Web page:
Idaho State Board of Education approved temporary enrollment rule ahead of Legislative session

Posted at 3:28 PM, Dec 08, 2020
and last updated 2020-12-08 19:12:18-05

BOISE — With quarantine, infection rates, and lots of other unknowns, the Idaho State Board of Education is figuring out how to most accurately report enrollment and attendance to the state for funding calculations.

On Monday, the board approved a temporary reporting rule that could expire at the end of the session.

"We have heard from school districts since the summer, and they were nervous how many students would be returning, and a lot of those forecasts have come true," said the president of the board, Debbie Critchfield.

The board's temporary rule puts overall enrollment numbers as the main piece of the funding puzzle for schools.

"Funding schools based on the daily attendance, which is where we had been historically, didn't make sense this year, and it may not make sense another year, but particularly this year," said Critchfield.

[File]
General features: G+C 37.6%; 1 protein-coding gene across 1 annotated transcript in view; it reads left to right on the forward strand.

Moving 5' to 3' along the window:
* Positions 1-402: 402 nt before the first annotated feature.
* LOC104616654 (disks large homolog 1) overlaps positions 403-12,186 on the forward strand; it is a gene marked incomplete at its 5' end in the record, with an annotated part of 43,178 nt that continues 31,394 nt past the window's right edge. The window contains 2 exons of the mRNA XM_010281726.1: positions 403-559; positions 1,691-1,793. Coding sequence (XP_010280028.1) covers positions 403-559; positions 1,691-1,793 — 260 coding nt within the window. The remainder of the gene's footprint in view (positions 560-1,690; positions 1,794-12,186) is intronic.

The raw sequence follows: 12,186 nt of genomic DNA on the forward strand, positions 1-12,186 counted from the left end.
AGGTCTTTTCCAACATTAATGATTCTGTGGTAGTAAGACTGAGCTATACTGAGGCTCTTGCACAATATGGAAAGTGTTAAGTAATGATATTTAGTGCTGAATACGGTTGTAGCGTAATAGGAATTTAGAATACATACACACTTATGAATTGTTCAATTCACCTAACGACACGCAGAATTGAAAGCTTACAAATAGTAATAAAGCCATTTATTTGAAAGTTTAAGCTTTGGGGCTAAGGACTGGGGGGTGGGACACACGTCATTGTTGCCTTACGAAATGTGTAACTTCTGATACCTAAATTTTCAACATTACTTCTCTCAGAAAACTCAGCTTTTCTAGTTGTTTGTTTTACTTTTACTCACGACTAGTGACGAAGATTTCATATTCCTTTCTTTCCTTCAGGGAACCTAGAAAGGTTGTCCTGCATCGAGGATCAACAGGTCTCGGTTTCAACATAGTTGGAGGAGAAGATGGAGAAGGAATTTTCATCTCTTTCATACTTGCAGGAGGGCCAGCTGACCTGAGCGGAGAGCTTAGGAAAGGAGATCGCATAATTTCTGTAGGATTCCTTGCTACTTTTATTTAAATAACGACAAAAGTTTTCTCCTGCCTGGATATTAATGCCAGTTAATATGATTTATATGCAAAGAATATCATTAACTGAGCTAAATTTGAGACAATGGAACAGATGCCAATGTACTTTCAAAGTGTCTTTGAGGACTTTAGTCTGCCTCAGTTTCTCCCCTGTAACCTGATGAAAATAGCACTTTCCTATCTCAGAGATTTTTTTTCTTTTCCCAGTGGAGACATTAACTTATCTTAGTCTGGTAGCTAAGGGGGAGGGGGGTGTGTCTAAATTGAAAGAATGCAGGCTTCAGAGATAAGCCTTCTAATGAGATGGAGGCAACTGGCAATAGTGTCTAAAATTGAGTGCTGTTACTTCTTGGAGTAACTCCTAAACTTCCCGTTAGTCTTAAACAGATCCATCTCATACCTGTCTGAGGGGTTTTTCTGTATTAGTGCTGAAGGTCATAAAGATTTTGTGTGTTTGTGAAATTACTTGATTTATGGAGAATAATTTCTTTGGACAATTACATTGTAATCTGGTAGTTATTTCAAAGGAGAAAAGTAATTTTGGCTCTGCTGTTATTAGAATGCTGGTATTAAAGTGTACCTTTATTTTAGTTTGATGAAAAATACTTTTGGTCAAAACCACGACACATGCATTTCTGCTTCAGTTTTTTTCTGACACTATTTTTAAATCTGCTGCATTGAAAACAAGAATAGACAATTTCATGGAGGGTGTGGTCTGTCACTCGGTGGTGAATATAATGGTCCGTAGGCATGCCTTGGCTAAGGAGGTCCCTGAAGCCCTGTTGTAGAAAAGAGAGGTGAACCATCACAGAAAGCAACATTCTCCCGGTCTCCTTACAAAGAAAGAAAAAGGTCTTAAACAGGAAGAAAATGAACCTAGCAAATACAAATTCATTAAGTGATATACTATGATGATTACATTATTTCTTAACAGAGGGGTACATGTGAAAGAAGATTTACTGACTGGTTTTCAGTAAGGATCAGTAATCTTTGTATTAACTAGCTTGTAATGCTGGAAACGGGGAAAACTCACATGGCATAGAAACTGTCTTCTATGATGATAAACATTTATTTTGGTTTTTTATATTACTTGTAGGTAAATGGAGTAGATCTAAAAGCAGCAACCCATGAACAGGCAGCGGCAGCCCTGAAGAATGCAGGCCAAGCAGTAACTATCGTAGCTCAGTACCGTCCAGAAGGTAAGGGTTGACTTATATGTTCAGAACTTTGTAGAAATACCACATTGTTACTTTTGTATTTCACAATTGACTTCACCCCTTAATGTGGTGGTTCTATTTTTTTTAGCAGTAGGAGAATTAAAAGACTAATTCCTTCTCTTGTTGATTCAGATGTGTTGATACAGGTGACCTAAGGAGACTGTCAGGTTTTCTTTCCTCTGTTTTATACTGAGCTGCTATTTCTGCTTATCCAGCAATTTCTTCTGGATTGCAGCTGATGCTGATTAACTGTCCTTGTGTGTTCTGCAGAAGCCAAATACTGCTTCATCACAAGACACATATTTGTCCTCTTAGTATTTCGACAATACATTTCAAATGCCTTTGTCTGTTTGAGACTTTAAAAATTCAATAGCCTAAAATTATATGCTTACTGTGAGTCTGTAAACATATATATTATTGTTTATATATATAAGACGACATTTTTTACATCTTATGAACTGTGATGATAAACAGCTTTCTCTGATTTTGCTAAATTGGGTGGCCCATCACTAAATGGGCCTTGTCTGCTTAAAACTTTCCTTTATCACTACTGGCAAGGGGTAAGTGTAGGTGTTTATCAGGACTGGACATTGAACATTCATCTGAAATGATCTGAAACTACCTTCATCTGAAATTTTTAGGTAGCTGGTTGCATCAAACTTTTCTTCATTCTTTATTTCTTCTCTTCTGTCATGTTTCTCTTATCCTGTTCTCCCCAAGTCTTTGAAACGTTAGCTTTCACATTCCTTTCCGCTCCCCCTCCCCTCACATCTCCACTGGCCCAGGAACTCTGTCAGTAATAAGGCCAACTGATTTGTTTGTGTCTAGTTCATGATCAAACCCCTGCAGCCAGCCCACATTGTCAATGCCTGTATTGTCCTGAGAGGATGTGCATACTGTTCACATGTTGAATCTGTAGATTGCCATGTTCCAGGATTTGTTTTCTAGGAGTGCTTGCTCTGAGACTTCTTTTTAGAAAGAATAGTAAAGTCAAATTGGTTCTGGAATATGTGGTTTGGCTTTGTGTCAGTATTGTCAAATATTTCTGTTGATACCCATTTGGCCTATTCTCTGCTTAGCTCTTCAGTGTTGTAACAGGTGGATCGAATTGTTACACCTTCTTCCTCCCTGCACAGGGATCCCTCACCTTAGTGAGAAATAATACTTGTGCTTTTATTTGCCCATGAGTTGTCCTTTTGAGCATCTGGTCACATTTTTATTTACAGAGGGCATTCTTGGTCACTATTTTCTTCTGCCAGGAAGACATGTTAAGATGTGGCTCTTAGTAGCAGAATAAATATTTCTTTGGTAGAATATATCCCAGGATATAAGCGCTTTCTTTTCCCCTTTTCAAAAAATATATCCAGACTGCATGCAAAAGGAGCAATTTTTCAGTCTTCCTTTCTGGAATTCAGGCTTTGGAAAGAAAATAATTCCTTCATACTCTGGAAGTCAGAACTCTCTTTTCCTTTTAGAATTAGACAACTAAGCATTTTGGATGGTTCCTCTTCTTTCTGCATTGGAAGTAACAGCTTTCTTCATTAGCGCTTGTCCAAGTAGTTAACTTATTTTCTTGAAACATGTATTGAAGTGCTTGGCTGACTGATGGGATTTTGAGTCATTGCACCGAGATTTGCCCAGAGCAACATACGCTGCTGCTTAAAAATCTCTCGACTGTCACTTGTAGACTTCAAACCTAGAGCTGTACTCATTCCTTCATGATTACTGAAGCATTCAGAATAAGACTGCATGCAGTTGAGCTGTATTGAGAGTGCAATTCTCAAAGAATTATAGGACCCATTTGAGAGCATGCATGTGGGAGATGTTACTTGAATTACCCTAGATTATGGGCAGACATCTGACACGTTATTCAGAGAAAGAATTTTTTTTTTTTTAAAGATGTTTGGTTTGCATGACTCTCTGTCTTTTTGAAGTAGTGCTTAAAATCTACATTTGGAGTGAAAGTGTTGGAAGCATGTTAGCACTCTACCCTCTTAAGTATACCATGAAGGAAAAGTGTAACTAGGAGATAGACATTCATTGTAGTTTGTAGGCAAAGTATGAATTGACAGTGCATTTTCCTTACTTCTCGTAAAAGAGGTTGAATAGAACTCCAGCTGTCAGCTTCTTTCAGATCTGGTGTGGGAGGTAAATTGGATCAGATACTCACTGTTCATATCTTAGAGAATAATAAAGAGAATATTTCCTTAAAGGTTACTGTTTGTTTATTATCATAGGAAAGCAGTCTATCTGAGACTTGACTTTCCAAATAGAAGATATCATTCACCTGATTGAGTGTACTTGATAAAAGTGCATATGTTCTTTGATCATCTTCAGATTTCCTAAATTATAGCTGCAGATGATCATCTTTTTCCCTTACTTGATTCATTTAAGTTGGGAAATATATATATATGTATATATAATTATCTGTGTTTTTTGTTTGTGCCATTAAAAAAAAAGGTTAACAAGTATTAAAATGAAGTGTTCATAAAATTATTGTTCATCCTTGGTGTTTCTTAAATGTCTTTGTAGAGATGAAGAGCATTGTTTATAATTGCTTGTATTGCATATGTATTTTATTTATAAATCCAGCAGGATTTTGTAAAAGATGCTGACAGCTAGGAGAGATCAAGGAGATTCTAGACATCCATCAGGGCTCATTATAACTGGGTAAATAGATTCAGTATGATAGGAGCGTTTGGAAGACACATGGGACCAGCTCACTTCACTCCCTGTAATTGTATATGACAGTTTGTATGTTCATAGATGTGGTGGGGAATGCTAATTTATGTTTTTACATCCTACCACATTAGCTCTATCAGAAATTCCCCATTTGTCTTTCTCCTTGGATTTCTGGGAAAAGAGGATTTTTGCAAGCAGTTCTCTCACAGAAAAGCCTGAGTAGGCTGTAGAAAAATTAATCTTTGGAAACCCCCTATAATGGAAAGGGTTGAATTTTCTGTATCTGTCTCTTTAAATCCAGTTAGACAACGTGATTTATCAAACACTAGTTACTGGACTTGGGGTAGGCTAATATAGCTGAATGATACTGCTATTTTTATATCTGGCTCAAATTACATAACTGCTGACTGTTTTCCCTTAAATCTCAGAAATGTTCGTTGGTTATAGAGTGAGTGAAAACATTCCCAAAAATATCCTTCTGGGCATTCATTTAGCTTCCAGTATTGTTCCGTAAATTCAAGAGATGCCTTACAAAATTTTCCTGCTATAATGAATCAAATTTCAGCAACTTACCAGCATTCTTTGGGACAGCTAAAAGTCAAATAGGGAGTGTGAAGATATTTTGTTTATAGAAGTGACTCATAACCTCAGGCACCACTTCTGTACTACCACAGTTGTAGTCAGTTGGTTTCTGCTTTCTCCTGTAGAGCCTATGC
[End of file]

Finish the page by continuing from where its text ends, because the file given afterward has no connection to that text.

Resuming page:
Even if daily attendance is lower, Critchfield says districts' needs have not decreased.

"I would argue that more funding may be needed this year than previous years because of the fact that fewer students may be in person," said Critchfield,

"There are technology needs, and upgrades students didn't have to deal with previously."

Enrollment numbers have already taken a hit this year, with nearly 11,000 students in Idaho that didn't come back to traditional schools. The next school year could see similar trends, with parents deciding if a private school or wholly online school works better for their families.

"Every year, we see a certain percentage of students that want to look and see well, what matches up and lines up, this year it's times a hundred," said Critchfield.

The rule will be evaluated by the Legislature and is in effect until the end of the legislative session.

"This was our way of providing that certainty to school districts, letting them know we heard their concerns about operational budgets, and we can get them through the school year," said Critchfield.

Other things to listen for during the Legislature will be teacher pay, the achievement gap, and closing the digital divide.